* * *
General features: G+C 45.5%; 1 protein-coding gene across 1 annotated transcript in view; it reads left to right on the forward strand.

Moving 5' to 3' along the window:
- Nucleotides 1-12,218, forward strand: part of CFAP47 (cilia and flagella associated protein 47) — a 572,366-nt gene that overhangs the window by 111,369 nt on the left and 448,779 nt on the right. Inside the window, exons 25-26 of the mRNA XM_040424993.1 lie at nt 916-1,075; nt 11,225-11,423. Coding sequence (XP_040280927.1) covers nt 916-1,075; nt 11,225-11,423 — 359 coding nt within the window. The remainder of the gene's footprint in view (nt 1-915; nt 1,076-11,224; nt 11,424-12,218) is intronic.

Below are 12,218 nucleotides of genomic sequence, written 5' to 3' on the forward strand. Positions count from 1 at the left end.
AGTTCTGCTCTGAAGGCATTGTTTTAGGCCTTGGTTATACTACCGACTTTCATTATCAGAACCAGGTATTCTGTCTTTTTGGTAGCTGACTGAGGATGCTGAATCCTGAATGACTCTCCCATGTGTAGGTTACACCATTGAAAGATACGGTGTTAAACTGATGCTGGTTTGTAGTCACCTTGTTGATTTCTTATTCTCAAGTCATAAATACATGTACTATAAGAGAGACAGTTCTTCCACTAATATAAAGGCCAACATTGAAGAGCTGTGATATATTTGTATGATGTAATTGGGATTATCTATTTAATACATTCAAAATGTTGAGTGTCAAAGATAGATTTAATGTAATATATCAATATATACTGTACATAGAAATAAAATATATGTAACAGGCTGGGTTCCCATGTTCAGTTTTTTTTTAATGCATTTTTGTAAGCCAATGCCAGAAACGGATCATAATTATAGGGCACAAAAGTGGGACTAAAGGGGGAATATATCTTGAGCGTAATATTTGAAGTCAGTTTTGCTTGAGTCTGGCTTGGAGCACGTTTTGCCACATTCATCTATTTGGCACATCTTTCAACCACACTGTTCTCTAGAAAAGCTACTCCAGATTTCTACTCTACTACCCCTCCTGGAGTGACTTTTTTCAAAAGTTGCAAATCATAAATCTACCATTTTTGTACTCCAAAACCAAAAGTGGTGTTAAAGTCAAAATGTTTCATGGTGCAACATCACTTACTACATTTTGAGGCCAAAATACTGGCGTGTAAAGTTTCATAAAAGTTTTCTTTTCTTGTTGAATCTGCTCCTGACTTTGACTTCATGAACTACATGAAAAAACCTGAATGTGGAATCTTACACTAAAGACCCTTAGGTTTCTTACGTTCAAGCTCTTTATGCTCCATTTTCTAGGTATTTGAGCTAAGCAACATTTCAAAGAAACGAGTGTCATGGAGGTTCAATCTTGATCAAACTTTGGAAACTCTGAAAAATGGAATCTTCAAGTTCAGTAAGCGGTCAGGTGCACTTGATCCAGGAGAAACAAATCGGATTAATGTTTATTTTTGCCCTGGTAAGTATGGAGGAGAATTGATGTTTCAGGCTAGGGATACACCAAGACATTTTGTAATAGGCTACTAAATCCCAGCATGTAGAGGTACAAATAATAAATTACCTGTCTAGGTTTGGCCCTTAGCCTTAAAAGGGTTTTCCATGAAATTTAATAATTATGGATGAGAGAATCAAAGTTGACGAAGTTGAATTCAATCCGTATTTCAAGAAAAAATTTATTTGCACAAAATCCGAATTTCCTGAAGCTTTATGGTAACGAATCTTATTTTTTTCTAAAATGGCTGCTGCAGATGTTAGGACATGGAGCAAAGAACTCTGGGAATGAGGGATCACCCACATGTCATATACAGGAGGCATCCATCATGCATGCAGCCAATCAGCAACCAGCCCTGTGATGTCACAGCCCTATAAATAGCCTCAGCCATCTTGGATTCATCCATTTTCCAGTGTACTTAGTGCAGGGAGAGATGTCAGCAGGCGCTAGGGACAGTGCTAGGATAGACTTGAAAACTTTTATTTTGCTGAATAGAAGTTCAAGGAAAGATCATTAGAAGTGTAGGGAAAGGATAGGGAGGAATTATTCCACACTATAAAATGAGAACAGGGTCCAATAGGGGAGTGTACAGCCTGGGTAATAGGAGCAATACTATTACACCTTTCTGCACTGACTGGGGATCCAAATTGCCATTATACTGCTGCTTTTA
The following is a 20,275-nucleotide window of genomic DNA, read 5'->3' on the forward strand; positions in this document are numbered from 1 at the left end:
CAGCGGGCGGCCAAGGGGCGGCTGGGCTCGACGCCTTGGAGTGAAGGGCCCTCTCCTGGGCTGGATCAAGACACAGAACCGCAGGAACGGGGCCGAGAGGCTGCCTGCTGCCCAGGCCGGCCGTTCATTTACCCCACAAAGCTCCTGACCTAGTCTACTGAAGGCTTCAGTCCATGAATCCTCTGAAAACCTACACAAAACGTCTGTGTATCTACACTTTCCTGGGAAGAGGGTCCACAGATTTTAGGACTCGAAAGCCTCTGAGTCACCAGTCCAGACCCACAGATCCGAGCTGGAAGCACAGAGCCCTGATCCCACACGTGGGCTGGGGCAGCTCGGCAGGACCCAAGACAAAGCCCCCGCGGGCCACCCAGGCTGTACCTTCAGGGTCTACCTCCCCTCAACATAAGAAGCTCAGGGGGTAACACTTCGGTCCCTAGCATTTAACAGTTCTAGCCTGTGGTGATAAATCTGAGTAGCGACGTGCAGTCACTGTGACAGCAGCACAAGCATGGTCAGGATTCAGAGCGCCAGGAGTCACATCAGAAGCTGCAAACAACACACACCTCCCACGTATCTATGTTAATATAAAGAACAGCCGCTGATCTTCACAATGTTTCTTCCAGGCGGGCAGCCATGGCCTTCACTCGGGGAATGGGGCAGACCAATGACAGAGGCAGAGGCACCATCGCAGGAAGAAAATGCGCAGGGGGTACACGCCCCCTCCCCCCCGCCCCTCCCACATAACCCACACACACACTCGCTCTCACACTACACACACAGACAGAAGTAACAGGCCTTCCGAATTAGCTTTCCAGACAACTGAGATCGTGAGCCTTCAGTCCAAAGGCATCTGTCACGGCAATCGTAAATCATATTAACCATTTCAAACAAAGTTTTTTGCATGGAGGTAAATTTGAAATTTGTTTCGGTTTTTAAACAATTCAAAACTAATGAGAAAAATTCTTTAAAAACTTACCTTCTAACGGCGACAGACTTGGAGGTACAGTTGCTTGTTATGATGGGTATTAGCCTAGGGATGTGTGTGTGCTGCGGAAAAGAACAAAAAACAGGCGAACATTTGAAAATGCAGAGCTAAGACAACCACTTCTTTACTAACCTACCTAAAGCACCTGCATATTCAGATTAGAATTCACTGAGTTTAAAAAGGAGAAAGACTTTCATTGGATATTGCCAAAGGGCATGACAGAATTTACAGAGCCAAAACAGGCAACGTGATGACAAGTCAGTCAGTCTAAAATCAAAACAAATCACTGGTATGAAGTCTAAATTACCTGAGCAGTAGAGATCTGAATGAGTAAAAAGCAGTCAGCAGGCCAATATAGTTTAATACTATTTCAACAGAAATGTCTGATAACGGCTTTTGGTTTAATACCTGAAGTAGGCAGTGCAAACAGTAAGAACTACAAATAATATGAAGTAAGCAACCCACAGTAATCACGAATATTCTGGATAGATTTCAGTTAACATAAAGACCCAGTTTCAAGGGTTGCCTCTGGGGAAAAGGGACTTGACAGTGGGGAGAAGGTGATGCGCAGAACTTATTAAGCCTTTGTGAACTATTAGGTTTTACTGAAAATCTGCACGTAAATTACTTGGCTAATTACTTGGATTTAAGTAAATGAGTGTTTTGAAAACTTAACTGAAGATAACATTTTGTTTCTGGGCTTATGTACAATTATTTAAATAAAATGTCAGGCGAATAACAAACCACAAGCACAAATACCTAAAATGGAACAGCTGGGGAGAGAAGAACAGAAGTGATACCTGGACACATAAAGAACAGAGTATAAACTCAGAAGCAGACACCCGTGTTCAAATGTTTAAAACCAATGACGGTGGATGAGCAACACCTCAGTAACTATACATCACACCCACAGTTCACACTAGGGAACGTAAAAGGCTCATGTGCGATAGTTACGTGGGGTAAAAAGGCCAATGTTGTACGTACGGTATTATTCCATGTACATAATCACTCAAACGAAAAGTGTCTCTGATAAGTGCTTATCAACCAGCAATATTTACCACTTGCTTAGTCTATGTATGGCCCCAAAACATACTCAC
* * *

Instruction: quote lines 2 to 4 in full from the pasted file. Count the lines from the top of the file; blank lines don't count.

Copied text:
Moving 5' to 3' along the window:
- Nucleotides 1-12,218, forward strand: part of CFAP47 (cilia and flagella associated protein 47) — a 572,366-nt gene that overhangs the window by 111,369 nt on the left and 448,779 nt on the right. Inside the window, exons 25-26 of the mRNA XM_040424993.1 lie at nt 916-1,075; nt 11,225-11,423. Coding sequence (XP_040280927.1) covers nt 916-1,075; nt 11,225-11,423 — 359 coding nt within the window. The remainder of the gene's footprint in view (nt 1-915; nt 1,076-11,224; nt 11,424-12,218) is intronic.

Below are 12,218 nucleotides of genomic sequence, written 5' to 3' on the forward strand. Positions count from 1 at the left end.